That’s why Salt Lake City Superintendent Lexi Cunningham said one of the major goals this summer will be assessing kids to see what they’ve been able to learn and retain through the pandemic. One idea is to bring in small groups of students over the summer to work directly with teachers on the areas they need most help with, but she said there is no concrete plan yet. 

What actually happens — as well as what the start of the next school year will look like — will mostly depend on the risk posed by this new and unpredictable virus. Cunningham said the district, like the rest of the state, will have to have several plans in place based on whatever the health guidelines are at the time. 

As for next year, “we've already talked about maybe doing school every other day and bringing in one group of students on this day and another group another day,” Cunningham said. 

According to the latest version of the state’s plan for reopening the economy, schools are planning to bring students back in the fall. Desks may have to be spaced farther apart, and teachers and students might have to wear masks. 

Schools may also face “waves of stopping and starting, partial or staggered openings, other scheduling adjustments such as earlier or later start dates and times, or other developments determined by local health departments, population vulnerability, and more.”

Almost every scenario, however, will involve more online learning. Cunningham said that means districts will have to help students and teachers build those skills. 

“We have to teach people how to learn online,” she said. “And I think that may be just some lesson planning that we need to do when we have students return to school.”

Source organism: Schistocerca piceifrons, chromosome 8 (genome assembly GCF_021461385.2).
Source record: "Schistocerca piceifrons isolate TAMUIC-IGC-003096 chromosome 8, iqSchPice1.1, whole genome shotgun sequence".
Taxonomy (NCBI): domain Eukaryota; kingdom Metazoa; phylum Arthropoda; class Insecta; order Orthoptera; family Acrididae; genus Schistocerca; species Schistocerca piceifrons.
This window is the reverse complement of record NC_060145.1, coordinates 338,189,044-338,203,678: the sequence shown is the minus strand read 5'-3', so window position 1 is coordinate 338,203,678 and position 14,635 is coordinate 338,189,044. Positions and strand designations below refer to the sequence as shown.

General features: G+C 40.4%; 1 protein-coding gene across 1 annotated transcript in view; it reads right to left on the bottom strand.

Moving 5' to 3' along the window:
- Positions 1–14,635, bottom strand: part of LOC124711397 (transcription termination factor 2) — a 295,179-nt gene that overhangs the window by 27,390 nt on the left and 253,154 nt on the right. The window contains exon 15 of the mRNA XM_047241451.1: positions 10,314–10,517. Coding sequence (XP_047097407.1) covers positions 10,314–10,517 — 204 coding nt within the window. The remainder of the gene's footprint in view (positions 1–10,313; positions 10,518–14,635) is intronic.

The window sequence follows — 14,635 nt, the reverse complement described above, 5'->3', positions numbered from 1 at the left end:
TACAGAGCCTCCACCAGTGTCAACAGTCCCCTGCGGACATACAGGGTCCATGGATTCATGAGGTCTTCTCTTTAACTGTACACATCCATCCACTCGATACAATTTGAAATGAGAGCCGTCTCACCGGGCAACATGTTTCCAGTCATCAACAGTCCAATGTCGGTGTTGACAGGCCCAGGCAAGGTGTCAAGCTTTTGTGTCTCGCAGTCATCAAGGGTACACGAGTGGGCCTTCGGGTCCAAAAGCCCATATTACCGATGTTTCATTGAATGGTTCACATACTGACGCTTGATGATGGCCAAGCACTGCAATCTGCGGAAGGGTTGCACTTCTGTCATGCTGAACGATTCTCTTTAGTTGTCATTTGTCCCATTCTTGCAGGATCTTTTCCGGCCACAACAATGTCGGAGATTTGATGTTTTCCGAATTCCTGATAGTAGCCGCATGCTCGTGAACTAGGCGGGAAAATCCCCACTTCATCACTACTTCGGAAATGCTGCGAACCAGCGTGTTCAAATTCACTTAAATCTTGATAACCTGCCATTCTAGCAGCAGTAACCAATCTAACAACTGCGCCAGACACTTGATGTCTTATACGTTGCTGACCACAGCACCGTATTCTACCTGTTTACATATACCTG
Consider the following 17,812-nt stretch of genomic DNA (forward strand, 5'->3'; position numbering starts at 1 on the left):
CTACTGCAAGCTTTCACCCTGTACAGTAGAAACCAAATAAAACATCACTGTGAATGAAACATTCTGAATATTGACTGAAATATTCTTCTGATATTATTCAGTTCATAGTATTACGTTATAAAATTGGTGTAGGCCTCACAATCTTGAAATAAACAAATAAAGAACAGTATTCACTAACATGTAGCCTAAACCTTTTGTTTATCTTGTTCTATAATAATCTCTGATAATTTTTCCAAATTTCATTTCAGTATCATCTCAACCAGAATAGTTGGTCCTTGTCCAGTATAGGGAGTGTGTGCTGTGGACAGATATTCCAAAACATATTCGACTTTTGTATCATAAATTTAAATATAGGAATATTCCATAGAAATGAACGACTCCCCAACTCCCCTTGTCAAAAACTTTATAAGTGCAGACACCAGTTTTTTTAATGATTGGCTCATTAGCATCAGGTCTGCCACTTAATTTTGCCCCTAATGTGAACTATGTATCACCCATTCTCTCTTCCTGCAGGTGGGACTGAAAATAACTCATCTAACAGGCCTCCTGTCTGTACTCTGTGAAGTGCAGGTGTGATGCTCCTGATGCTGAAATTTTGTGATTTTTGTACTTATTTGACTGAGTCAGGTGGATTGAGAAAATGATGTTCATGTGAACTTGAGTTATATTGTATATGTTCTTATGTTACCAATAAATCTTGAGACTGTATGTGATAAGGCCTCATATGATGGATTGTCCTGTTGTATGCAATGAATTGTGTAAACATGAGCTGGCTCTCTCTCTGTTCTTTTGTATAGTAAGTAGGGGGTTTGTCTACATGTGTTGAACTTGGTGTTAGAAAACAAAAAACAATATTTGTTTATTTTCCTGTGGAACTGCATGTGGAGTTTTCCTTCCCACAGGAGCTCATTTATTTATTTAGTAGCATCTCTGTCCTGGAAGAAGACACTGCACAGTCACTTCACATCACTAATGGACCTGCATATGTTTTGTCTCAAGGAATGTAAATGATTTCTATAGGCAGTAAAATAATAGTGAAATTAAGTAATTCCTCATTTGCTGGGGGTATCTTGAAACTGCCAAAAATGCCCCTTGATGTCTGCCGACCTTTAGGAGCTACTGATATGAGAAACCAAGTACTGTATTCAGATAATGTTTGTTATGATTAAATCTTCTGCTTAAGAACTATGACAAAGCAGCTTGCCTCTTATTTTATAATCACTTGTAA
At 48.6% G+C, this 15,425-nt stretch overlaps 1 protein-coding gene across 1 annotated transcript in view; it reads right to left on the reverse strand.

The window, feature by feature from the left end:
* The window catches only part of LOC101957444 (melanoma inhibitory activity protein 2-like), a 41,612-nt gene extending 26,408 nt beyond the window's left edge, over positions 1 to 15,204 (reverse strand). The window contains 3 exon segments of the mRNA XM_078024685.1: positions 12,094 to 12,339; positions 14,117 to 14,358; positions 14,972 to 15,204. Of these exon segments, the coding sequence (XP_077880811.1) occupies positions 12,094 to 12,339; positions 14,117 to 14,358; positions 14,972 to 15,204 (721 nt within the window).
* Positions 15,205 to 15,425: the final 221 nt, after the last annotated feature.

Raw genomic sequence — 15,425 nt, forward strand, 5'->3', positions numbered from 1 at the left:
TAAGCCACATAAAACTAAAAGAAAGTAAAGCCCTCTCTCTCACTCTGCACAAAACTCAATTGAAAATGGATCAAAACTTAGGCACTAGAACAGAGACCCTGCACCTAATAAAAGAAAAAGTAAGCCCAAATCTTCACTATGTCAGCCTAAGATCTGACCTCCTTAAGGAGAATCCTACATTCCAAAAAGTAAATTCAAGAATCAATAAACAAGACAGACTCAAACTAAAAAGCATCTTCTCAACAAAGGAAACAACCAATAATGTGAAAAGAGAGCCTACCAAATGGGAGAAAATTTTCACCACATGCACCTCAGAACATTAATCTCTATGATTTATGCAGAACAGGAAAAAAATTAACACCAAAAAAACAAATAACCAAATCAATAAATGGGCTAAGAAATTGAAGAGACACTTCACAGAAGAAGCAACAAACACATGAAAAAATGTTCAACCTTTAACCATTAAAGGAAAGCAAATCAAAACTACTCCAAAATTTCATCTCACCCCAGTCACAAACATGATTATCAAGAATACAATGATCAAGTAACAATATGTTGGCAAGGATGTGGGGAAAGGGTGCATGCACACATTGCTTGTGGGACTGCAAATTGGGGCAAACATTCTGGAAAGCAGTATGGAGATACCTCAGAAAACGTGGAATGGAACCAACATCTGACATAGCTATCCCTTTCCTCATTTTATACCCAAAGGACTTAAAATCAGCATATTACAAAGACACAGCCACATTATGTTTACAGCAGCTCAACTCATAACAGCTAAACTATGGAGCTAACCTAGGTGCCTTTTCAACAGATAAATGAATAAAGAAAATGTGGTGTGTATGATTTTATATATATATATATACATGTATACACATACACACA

Because school closures happened so quickly in March, not everyone was ready for the transition, she said. But now, there’s an opportunity to get it right.

UEA President Heidi Matthews said the pandemic could help make education a more personalized experience. Using both online and in-person classes, for example, could help teachers give different lesson plans to students in the same class, so they’re all learning at their own pace. 

“It forces us to begin to look at how we're going to do that,” Matthews said. “And it encourages the conversations more and requires the action, which really starts with funding.”

But with so much economic turmoil in the wake of the pandemic, school funding is yet another hurdle to tackle. 

Utah public schools are getting $67.8 million from the federal government to cover COVID-related costs — things like moving classes online or more cleaning that schools will have to do next year. But because state income tax funds the education budget, with record levels of unemployment, that could be taking a hit as well. 

After a request from the state Legislature, the Utah State Board of Education board has recommended cuts to the budget, adding up to around $380 million in potential losses. The suggestions will be considered at an appropriations committee hearing Wednesday morning, with a final decision to come at a special legislative session next month.